Friday, December 30, 2016

Basque Women, French Canadians and my DNA

Two Isle of Lewis Ladies, by way of Richmond Quebec 1913, my husband's great aunts Edie and Flo.

"Look at this," said my son, tossing some papers onto the dining room table. "I did my DNA and it says I am mostly Spanish, Portuguese and Basque."

I looked at the long list of ethnicities on this print out and, sure enough, those ones were at the top and it was runaway.

"Well, the history of Europe is real mixed up," I said. "Roman Empire and all that." But, Basque? Aren't they some unique, isolated little group of people? That's what I've always heard.

I started entertaining suspicions about my own mother.

Mediterranean ethnicity overwhelmed all others on my son's DNA chart, not that I understood the figures. .59 for Mediterranean with a 10 thousand score, ,47 Western European with a 3 thousand score. Then the Celtic and Norse I would have expected to be more prominent. Then Aegean, Finnic, Polish, Roumanian, North African and... Mesopotamian. How cool! 

My son didn't seem to think so.   He's very good with numbers,you see, and he said this proved, well, ah, that I haven't been 100 percent straight with him.

"Numbers don't lie," he said.


I said, "But look, right after Spanish, Portuguese and Basque, comes Celtic and Norse. There may be a giant blob over the Iberian Pennisula here, but there's a small one over the Hebrides.


That's your Dad's side, your Isle of Lewis side. I have no Isle of Lewis blood. So don't make an Epic of Gilgamesh over this 100 dollar test."

Besides, I added "This test says it details deep ancestry, with deep ancestry underlined!"



My genes, roughly speaking.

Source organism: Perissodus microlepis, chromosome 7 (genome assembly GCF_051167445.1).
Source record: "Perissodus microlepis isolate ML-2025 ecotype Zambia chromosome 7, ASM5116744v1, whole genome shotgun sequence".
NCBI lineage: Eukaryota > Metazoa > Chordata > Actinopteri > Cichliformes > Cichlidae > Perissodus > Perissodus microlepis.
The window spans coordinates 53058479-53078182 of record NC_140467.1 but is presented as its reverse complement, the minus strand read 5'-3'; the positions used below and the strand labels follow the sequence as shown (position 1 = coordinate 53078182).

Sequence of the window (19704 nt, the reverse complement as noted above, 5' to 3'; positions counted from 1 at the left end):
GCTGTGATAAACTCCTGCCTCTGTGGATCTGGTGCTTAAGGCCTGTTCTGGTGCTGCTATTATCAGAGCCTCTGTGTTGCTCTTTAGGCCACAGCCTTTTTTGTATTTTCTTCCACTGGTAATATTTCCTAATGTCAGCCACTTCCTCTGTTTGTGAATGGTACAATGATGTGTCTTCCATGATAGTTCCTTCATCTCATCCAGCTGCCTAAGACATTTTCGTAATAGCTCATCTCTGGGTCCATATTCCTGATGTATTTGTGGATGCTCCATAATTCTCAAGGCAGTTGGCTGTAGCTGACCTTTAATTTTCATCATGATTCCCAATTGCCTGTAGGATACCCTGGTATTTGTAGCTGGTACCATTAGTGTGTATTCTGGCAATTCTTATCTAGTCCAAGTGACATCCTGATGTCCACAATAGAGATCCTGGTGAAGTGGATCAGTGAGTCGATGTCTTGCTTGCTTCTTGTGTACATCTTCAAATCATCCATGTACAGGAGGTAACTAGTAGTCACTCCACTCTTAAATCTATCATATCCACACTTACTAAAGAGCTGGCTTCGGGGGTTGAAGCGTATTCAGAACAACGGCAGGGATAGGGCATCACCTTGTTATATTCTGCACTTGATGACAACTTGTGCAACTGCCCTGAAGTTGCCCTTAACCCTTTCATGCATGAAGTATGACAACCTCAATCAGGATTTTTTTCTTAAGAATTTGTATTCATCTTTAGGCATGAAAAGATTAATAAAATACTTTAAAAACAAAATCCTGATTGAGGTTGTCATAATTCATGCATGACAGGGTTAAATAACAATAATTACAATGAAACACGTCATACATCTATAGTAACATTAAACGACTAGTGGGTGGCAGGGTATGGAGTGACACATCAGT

.

It seems it isn't so odd that my son's genes (my genes and/or my husbands genes) are from Iberia. Apparently, it is understood that Welsh and Irish people also share Iberian genes (my husband's father claimed Welsh and Irish ancestry) and in 2007 an Oxford geneticist, Stephen Oppenheimer, said native British, too, were mostly from  Iberia and not derived from the savage Germanic Anglo Saxon. 

 Not everyone agrees with Oppenheimer, but I do, after seeing my son's DNA chart.

 I'm not in the least surprised to have Mediterranean genes on my mother's side.

My son's chart reveals that he shares Mediterrenean genes most with people from the Azores, though.  Weird.

But I've read that the New France was colonized very early on by Basque fishermen. And it seems logical that these intrepid voyageurs stopped at the Azores first on their way to the land of ice and maple syrup and, later, greasy poutine.

And, I do look like these Azorean women...

Lately, I decided to take an Ancestry.ca test. Apparently, the tests are becoming more reliable with time. The results came in today and, surprise, no Basque.

 Mostly Great Britain 35% (median) then Caucasus 20% (What?) then Italian and Greek, 17% (well, I knew that in my heart) and Scandinavian, then  European Jew. Yes, the history of Europe is really mixed up!

I knew my father's Yorkshire features were Norwegian!

A trace of North American native. (My son's chart suggests it is South American native, Mestizo.)

Maybe a paltry 3% Iberian Pennisula.

My son's DNA did hint at some Polish, Hungarian and Romanian, maybe that's the Caucasus part.
But there's alot of curly hair in my Mom's family. Crépeau means 'curly haired one' apparently.

Jules Crepeau, Director of City Services at Montreal City Hall in the 1920's - the curly haired one, except he should have been nicknamed "Le Chat" for the way he squirmed out of scandals over the years.


So, it's my husband's father, a fourth cousin to General Douglas MacArthur through his mother's Hardy line, who has Basque blood unless my son's 3 year old test was only about very deep ancestry.

Can I get my hubby to spit into a vile?


Ancestry connected me to a slew of fourth to sixth cousins using their site and most seem French - and I assume French Canadian. That seems right, doesn't it?





Does my husband look a bit like General Douglas MacArthur, his 4th cousin. His Dad sure did.